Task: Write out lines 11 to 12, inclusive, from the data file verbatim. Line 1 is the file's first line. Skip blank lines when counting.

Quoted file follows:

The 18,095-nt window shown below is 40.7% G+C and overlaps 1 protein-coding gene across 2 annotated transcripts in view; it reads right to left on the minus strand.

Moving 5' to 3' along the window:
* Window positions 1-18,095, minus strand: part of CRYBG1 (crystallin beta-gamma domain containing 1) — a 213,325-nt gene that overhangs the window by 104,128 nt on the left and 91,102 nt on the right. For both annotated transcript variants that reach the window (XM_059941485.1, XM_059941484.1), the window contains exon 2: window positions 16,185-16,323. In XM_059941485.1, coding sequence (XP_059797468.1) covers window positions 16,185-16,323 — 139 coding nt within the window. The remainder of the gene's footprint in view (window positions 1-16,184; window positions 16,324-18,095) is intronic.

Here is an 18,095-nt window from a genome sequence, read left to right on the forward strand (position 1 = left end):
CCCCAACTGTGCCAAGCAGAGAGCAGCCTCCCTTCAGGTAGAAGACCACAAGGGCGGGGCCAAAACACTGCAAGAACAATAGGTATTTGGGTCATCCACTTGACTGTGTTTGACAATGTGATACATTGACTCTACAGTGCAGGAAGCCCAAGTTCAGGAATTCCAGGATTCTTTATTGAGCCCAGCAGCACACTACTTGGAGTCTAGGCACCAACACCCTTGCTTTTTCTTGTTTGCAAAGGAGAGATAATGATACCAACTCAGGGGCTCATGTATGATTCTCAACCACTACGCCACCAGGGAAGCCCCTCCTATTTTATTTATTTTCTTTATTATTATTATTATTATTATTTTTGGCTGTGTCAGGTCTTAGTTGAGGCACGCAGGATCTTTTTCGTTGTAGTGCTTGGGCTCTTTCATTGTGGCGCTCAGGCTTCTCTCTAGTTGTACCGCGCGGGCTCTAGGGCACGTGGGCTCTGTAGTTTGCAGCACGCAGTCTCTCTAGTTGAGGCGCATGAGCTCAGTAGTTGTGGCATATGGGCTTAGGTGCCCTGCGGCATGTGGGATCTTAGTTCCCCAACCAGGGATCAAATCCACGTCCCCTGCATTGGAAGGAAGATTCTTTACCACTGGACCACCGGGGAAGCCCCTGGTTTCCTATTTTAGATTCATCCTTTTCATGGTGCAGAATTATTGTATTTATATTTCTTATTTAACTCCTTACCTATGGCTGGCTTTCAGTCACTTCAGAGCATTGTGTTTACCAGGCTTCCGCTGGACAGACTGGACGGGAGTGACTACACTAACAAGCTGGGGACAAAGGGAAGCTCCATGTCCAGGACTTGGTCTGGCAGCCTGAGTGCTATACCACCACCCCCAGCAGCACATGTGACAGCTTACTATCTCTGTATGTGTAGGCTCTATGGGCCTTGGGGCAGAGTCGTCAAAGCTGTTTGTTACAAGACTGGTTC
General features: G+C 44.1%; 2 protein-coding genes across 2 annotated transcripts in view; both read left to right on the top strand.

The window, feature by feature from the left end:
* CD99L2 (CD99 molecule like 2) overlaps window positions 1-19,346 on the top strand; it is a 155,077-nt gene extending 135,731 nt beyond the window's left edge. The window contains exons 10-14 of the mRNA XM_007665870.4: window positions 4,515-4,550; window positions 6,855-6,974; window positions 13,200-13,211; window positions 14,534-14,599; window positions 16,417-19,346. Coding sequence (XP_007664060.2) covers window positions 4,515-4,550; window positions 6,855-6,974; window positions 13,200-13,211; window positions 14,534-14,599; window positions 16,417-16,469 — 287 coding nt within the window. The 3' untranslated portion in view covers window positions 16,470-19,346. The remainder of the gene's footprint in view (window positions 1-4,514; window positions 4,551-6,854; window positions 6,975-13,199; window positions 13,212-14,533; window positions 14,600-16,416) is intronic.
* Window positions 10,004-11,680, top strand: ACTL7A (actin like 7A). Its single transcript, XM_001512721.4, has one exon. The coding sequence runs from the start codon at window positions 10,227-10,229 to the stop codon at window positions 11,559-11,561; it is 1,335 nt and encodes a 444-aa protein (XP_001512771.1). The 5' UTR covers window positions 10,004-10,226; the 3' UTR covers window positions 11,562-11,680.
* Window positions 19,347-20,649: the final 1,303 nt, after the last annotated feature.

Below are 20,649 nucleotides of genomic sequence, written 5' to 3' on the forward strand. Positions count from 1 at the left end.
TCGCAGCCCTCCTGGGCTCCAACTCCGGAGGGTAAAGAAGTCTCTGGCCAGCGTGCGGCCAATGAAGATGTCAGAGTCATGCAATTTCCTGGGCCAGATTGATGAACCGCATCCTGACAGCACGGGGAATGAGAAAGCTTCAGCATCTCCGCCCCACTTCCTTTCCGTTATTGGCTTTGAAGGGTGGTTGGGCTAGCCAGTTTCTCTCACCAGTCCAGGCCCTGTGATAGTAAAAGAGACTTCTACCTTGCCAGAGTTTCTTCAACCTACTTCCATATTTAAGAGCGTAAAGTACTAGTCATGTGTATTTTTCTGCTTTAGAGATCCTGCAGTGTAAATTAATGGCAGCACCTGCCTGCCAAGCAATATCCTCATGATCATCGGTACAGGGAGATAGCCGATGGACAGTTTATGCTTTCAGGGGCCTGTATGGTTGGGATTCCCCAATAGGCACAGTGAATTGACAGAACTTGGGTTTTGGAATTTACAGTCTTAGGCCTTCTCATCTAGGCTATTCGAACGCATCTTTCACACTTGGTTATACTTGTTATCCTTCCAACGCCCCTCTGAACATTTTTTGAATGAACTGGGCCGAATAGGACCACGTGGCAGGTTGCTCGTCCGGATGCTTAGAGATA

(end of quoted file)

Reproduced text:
Below are 20,649 nucleotides of genomic sequence, written 5' to 3' on the forward strand. Positions count from 1 at the left end.
TCGCAGCCCTCCTGGGCTCCAACTCCGGAGGGTAAAGAAGTCTCTGGCCAGCGTGCGGCCAATGAAGATGTCAGAGTCATGCAATTTCCTGGGCCAGATTGATGAACCGCATCCTGACAGCACGGGGAATGAGAAAGCTTCAGCATCTCCGCCCCACTTCCTTTCCGTTATTGGCTTTGAAGGGTGGTTGGGCTAGCCAGTTTCTCTCACCAGTCCAGGCCCTGTGATAGTAAAAGAGACTTCTACCTTGCCAGAGTTTCTTCAACCTACTTCCATATTTAAGAGCGTAAAGTACTAGTCATGTGTATTTTTCTGCTTTAGAGATCCTGCAGTGTAAATTAATGGCAGCACCTGCCTGCCAAGCAATATCCTCATGATCATCGGTACAGGGAGATAGCCGATGGACAGTTTATGCTTTCAGGGGCCTGTATGGTTGGGATTCCCCAATAGGCACAGTGAATTGACAGAACTTGGGTTTTGGAATTTACAGTCTTAGGCCTTCTCATCTAGGCTATTCGAACGCATCTTTCACACTTGGTTATACTTGTTATCCTTCCAACGCCCCTCTGAACATTTTTTGAATGAACTGGGCCGAATAGGACCACGTGGCAGGTTGCTCGTCCGGATGCTTAGAGATA